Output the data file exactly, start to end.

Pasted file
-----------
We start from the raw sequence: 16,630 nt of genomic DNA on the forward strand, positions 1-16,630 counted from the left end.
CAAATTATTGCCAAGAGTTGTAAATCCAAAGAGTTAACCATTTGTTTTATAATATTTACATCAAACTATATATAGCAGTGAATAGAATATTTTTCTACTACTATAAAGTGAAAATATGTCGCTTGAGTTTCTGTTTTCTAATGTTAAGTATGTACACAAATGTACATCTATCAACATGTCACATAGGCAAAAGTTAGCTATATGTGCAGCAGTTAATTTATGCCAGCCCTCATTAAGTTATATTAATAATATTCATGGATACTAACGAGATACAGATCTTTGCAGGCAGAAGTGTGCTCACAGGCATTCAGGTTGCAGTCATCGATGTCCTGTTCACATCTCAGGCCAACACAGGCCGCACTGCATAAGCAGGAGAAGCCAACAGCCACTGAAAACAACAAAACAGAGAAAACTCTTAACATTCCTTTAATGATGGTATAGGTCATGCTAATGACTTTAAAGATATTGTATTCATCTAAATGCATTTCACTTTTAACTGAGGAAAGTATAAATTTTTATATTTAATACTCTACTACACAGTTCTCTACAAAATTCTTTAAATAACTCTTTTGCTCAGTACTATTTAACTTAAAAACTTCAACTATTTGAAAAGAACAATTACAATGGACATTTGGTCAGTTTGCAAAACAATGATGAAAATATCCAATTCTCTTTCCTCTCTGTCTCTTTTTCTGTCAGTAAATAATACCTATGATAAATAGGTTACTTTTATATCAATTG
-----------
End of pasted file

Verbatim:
We start from the raw sequence: 16,630 nt of genomic DNA on the forward strand, positions 1-16,630 counted from the left end.
CAAATTATTGCCAAGAGTTGTAAATCCAAAGAGTTAACCATTTGTTTTATAATATTTACATCAAACTATATATAGCAGTGAATAGAATATTTTTCTACTACTATAAAGTGAAAATATGTCGCTTGAGTTTCTGTTTTCTAATGTTAAGTATGTACACAAATGTACATCTATCAACATGTCACATAGGCAAAAGTTAGCTATATGTGCAGCAGTTAATTTATGCCAGCCCTCATTAAGTTATATTAATAATATTCATGGATACTAACGAGATACAGATCTTTGCAGGCAGAAGTGTGCTCACAGGCATTCAGGTTGCAGTCATCGATGTCCTGTTCACATCTCAGGCCAACACAGGCCGCACTGCATAAGCAGGAGAAGCCAACAGCCACTGAAAACAACAAAACAGAGAAAACTCTTAACATTCCTTTAATGATGGTATAGGTCATGCTAATGACTTTAAAGATATTGTATTCATCTAAATGCATTTCACTTTTAACTGAGGAAAGTATAAATTTTTATATTTAATACTCTACTACACAGTTCTCTACAAAATTCTTTAAATAACTCTTTTGCTCAGTACTATTTAACTTAAAAACTTCAACTATTTGAAAAGAACAATTACAATGGACATTTGGTCAGTTTGCAAAACAATGATGAAAATATCCAATTCTCTTTCCTCTCTGTCTCTTTTTCTGTCAGTAAATAATACCTATGATAAATAGGTTACTTTTATATCAATTG